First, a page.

More than fifty years after it ended, the Holocaust continues to leave survivors and their descendants, as well as historians, philosophers, and theologians, searching for words to convey the enormity of that event. Efforts to express its realities and its impact on successive generations often stretch language to the breaking pointor to the point of silence. Words whose meaning was contested before the Holocaust prove even more fragile in its wake.
David Patterson and John K. Roth identify three such "after-words": forgiveness, reconciliation, and justice. These words, though forever altered by the Holocaust, are still spoken and heard. But how should the concepts they represent be understood? How can their integrity be restored within the framework of current philosophical and, especially, religious traditions? Writing in a format that creates the feel of dialogue, the nine contributors to After-Words tackle these and other difficult questions about the nature of memory and forgiveness after the Holocaust to encourage others to participate in similar inter- and intrafaith inquiries.
The contributors to After-Words are members of the Pastora Goldner Holocaust Symposium. Led since its founding in 1996 by Leonard Grob and Henry Knight, the symposium’s Holocaust and genocide scholarsa group that is interfaith, international, interdisciplinary, and intergenerationalmeet biennially in Oxfordshire, England.
About the Author
David Patterson is Bornblum Chair in Judaic Studies, University of Memphis. John K. Roth is Edward J. Sexton Professor of Philosophy and director of the Center for the Study of the Holocaust, Genocide, and Human Rights, Claremont McKenna College. They are both editors of and contributors to After-Words. The other contributors are Rachel N. Baum, Britta Frede-Wenger, Leonard Grob, Peter J. Haas, Henry F. Knight, Juergen Manemann, and Didier Pollefeyt.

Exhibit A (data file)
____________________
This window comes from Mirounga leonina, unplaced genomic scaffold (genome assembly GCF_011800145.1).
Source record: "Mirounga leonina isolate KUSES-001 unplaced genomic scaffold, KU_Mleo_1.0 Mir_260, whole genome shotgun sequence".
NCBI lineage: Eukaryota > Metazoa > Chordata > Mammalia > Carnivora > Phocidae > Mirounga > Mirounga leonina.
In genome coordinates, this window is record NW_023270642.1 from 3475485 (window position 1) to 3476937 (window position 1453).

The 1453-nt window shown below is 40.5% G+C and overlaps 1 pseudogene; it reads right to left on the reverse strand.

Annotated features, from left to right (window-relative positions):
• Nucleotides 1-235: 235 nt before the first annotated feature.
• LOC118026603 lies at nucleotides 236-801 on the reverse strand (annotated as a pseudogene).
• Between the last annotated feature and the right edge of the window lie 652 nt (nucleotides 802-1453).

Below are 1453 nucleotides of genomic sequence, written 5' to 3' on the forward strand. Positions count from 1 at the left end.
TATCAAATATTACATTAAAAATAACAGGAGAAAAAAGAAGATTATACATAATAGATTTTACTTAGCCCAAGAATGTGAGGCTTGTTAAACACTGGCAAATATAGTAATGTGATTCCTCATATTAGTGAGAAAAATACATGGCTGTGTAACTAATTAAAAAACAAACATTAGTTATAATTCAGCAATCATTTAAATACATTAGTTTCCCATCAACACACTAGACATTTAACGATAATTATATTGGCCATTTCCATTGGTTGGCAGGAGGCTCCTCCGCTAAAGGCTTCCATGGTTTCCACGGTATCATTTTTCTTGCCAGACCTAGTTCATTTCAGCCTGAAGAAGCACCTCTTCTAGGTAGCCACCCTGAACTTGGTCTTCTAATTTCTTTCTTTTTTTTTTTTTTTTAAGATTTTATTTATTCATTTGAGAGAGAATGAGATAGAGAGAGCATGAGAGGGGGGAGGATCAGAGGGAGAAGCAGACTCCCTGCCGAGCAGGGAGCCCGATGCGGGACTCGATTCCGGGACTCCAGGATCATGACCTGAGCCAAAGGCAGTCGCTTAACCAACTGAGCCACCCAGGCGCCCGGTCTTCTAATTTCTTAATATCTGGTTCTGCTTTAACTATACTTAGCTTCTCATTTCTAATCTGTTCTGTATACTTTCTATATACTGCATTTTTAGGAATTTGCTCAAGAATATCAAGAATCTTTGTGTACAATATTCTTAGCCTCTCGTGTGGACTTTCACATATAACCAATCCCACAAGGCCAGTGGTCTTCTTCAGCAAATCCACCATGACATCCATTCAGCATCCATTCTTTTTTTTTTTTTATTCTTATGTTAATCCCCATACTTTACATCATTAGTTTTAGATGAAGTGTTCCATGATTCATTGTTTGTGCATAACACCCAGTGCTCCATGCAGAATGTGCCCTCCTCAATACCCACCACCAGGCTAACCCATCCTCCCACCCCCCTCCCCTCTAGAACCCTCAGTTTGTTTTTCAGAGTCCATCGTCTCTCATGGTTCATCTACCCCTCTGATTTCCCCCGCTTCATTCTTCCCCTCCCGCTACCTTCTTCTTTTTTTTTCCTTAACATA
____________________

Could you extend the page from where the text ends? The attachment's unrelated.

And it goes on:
Table of Contents
Prologue: "Did you say: after? Meaning what?"David Patterson and John K. Roth
Part One: Forgiveness1/ Forgiveness, Reconciliation, and Jewish Memory after AuschwitzPeter J. HaasIn Response:Rachel N. BaumLeonard GrobPeter J. Haas2/ The Face of Forgiveness in a Post-Holocaust WorldHenry F. KnightIn Response:Britta Frede-WengerDavid PattersonHenry F. Knight3/ Forgiveness after the HolocaustDidier PollefeytIn Response:Peter J. HaasJuergen ManemannDidier Pollefeyt
Part Two: Reconciliation4/ Useless Experience: Its Significance for Reconciliation after AuschwitzJohn K. RothIn Response:Rachel N. BaumDidier PollefeytJohn K. Roth5/ Anthropological Remarks on Reconciliation after AuschwitzBritta Frede-WengerIn Response: Juergen ManemannDidier PollefeytBritta Frede-Wenger6/ Struggles for Recognition in an Era of Globalization: The Necessity of a Theology of Reconciliation from a Political-Theological Perspective after AuschwitzJuergen ManemannIn Response:Peter J. HaasDavid PattersonJuergen Manemann
Part Three: Justice7/ G-d, World, Humanity: Jewish Reflections on Justice after AuschwitzDavid PattersonIn Response:Britta Frede-WengerJohn K. RothDavid Patterson8/ The Israeli-Palestinian Conflict: Just Reconciliation in the Shadows of the HolocaustLeonard GrobIn Response:Henry F. KnightJohn K. RothLeonard Grob9/ The Post-Holocaust Jewish HeartRachel N. BaumIn Response:Leonard GrobHenry F. KnightRachel N. Baum
Postscript: An After That is Yet to BeDavid Patterson and John K. Roth
BibliographyAbout the Editors and ContributorsIndex